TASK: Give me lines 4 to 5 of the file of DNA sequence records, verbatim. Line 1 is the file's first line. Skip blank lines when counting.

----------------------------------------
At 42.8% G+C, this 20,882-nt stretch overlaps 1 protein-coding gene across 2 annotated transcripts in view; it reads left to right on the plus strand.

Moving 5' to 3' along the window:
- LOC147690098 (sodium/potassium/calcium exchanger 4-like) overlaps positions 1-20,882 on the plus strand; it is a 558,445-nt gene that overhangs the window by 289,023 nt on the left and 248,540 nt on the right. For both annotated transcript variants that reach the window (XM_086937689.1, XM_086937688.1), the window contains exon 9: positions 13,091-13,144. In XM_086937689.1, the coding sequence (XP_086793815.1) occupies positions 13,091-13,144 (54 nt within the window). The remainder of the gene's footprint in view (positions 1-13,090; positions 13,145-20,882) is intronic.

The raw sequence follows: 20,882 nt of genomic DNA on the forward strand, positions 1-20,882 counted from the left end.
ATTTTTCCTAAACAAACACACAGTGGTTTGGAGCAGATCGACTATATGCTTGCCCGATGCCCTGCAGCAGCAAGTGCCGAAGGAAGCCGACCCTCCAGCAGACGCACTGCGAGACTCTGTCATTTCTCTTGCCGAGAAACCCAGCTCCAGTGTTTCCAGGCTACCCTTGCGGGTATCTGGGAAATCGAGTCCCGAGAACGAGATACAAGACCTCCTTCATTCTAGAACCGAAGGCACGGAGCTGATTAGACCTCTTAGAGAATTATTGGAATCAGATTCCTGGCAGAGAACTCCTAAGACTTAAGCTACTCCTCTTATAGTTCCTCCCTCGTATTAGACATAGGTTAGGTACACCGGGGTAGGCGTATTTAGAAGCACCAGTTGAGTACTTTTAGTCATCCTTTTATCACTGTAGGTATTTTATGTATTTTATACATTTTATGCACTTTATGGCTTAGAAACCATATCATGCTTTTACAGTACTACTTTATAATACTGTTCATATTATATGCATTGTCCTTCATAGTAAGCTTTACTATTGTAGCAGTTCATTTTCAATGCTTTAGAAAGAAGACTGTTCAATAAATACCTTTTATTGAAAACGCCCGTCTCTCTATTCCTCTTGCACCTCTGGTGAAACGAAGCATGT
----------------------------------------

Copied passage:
The raw sequence follows: 20,882 nt of genomic DNA on the forward strand, positions 1-20,882 counted from the left end.
ATTTTTCCTAAACAAACACACAGTGGTTTGGAGCAGATCGACTATATGCTTGCCCGATGCCCTGCAGCAGCAAGTGCCGAAGGAAGCCGACCCTCCAGCAGACGCACTGCGAGACTCTGTCATTTCTCTTGCCGAGAAACCCAGCTCCAGTGTTTCCAGGCTACCCTTGCGGGTATCTGGGAAATCGAGTCCCGAGAACGAGATACAAGACCTCCTTCATTCTAGAACCGAAGGCACGGAGCTGATTAGACCTCTTAGAGAATTATTGGAATCAGATTCCTGGCAGAGAACTCCTAAGACTTAAGCTACTCCTCTTATAGTTCCTCCCTCGTATTAGACATAGGTTAGGTACACCGGGGTAGGCGTATTTAGAAGCACCAGTTGAGTACTTTTAGTCATCCTTTTATCACTGTAGGTATTTTATGTATTTTATACATTTTATGCACTTTATGGCTTAGAAACCATATCATGCTTTTACAGTACTACTTTATAATACTGTTCATATTATATGCATTGTCCTTCATAGTAAGCTTTACTATTGTAGCAGTTCATTTTCAATGCTTTAGAAAGAAGACTGTTCAATAAATACCTTTTATTGAAAACGCCCGTCTCTCTATTCCTCTTGCACCTCTGGTGAAACGAAGCATGT